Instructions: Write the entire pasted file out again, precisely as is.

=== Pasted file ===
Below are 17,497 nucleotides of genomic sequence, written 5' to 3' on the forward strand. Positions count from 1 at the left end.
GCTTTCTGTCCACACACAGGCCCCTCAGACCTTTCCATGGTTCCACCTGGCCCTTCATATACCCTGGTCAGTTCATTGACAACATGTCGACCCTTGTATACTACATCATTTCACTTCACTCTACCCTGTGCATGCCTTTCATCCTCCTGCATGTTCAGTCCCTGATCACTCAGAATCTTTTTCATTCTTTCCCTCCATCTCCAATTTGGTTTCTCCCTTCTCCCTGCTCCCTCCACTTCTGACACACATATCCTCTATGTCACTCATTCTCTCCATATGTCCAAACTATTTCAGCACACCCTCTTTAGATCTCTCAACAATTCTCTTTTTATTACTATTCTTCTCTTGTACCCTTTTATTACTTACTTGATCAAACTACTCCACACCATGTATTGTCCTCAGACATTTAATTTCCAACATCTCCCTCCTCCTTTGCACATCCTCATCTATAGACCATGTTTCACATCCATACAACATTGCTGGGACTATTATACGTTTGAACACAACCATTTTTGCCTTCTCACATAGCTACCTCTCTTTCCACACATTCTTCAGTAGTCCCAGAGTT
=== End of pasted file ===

Below are 17,497 nucleotides of genomic sequence, written 5' to 3' on the forward strand. Positions count from 1 at the left end.
GCTTTCTGTCCACACACAGGCCCCTCAGACCTTTCCATGGTTCCACCTGGCCCTTCATATACCCTGGTCAGTTCATTGACAACATGTCGACCCTTGTATACTACATCATTTCACTTCACTCTACCCTGTGCATGCCTTTCATCCTCCTGCATGTTCAGTCCCTGATCACTCAGAATCTTTTTCATTCTTTCCCTCCATCTCCAATTTGGTTTCTCCCTTCTCCCTGCTCCCTCCACTTCTGACACACATATCCTCTATGTCACTCATTCTCTCCATATGTCCAAACTATTTCAGCACACCCTCTTTAGATCTCTCAACAATTCTCTTTTTATTACTATTCTTCTCTTGTACCCTTTTATTACTTACTTGATCAAACTACTCCACACCATGTATTGTCCTCAGACATTTAATTTCCAACATCTCCCTCCTCCTTTGCACATCCTCATCTATAGACCATGTTTCACATCCATACAACATTGCTGGGACTATTATACGTTTGAACACAACCATTTTTGCCTTCTCACATAGCTACCTCTCTTTCCACACATTCTTCAGTAGTCCCAGAGTT